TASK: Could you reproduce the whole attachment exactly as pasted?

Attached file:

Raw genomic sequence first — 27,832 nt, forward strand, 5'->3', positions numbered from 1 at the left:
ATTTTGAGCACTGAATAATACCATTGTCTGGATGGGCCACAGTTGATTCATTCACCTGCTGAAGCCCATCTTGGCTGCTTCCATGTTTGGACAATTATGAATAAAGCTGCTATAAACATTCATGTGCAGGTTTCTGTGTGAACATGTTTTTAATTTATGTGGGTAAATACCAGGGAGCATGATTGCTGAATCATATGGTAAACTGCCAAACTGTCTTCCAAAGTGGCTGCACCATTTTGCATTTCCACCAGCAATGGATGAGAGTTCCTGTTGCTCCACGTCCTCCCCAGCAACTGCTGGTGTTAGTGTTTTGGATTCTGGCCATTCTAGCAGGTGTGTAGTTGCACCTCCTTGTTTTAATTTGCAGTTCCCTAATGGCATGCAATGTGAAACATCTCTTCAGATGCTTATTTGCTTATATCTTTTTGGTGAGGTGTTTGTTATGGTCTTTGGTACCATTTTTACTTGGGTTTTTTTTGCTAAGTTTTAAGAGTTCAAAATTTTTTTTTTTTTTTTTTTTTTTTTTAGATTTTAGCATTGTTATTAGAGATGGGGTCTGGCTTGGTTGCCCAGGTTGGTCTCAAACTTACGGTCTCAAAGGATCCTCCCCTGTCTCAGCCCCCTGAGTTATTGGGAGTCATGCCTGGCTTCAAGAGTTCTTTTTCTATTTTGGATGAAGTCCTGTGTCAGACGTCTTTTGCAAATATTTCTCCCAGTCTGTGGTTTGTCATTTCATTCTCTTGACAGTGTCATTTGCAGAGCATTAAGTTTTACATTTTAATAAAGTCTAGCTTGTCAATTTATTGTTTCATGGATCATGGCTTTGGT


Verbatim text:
Raw genomic sequence first — 27,832 nt, forward strand, 5'->3', positions numbered from 1 at the left:
ATTTTGAGCACTGAATAATACCATTGTCTGGATGGGCCACAGTTGATTCATTCACCTGCTGAAGCCCATCTTGGCTGCTTCCATGTTTGGACAATTATGAATAAAGCTGCTATAAACATTCATGTGCAGGTTTCTGTGTGAACATGTTTTTAATTTATGTGGGTAAATACCAGGGAGCATGATTGCTGAATCATATGGTAAACTGCCAAACTGTCTTCCAAAGTGGCTGCACCATTTTGCATTTCCACCAGCAATGGATGAGAGTTCCTGTTGCTCCACGTCCTCCCCAGCAACTGCTGGTGTTAGTGTTTTGGATTCTGGCCATTCTAGCAGGTGTGTAGTTGCACCTCCTTGTTTTAATTTGCAGTTCCCTAATGGCATGCAATGTGAAACATCTCTTCAGATGCTTATTTGCTTATATCTTTTTGGTGAGGTGTTTGTTATGGTCTTTGGTACCATTTTTACTTGGGTTTTTTTTGCTAAGTTTTAAGAGTTCAAAATTTTTTTTTTTTTTTTTTTTTTTTTTAGATTTTAGCATTGTTATTAGAGATGGGGTCTGGCTTGGTTGCCCAGGTTGGTCTCAAACTTACGGTCTCAAAGGATCCTCCCCTGTCTCAGCCCCCTGAGTTATTGGGAGTCATGCCTGGCTTCAAGAGTTCTTTTTCTATTTTGGATGAAGTCCTGTGTCAGACGTCTTTTGCAAATATTTCTCCCAGTCTGTGGTTTGTCATTTCATTCTCTTGACAGTGTCATTTGCAGAGCATTAAGTTTTACATTTTAATAAAGTCTAGCTTGTCAATTTATTGTTTCATGGATCATGGCTTTGGT